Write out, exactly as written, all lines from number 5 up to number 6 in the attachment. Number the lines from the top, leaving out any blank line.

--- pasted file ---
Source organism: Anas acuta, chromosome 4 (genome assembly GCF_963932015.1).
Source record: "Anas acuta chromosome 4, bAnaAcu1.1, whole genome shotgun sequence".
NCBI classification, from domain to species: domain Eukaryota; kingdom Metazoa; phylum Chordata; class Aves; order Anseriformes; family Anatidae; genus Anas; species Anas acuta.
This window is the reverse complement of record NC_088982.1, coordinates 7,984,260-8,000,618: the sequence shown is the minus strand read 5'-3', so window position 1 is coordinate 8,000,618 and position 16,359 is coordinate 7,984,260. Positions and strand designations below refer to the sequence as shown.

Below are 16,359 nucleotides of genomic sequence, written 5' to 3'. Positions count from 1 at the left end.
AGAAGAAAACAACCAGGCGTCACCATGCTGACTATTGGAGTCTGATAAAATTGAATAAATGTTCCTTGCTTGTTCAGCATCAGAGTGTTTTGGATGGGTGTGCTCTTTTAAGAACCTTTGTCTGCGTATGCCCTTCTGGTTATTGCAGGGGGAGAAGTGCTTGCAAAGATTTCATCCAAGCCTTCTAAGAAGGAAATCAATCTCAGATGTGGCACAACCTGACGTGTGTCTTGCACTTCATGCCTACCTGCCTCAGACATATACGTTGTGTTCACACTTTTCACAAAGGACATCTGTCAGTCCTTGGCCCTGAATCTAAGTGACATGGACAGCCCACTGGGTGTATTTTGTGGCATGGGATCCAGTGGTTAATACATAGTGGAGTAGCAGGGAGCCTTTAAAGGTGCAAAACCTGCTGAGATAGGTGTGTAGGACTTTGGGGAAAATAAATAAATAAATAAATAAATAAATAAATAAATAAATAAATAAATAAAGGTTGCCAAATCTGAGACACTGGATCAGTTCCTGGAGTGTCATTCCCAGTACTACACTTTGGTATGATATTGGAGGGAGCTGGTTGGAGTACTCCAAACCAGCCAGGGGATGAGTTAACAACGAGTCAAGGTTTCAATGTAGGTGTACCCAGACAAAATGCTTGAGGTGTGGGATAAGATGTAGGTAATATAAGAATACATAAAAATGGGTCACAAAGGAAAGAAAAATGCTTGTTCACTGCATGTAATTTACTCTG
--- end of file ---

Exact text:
Below are 16,359 nucleotides of genomic sequence, written 5' to 3'. Positions count from 1 at the left end.
AGAAGAAAACAACCAGGCGTCACCATGCTGACTATTGGAGTCTGATAAAATTGAATAAATGTTCCTTGCTTGTTCAGCATCAGAGTGTTTTGGATGGGTGTGCTCTTTTAAGAACCTTTGTCTGCGTATGCCCTTCTGGTTATTGCAGGGGGAGAAGTGCTTGCAAAGATTTCATCCAAGCCTTCTAAGAAGGAAATCAATCTCAGATGTGGCACAACCTGACGTGTGTCTTGCACTTCATGCCTACCTGCCTCAGACATATACGTTGTGTTCACACTTTTCACAAAGGACATCTGTCAGTCCTTGGCCCTGAATCTAAGTGACATGGACAGCCCACTGGGTGTATTTTGTGGCATGGGATCCAGTGGTTAATACATAGTGGAGTAGCAGGGAGCCTTTAAAGGTGCAAAACCTGCTGAGATAGGTGTGTAGGACTTTGGGGAAAATAAATAAATAAATAAATAAATAAATAAATAAATAAATAAATAAATAAAGGTTGCCAAATCTGAGACACTGGATCAGTTCCTGGAGTGTCATTCCCAGTACTACACTTTGGTATGATATTGGAGGGAGCTGGTTGGAGTACTCCAAACCAGCCAGGGGATGAGTTAACAACGAGTCAAGGTTTCAATGTAGGTGTACCCAGACAAAATGCTTGAGGTGTGGGATAAGATGTAGGTAATATAAGAATACATAAAAATGGGTCACAAAGGAAAGAAAAATGCTTGTTCACTGCATGTAATTTACTCTG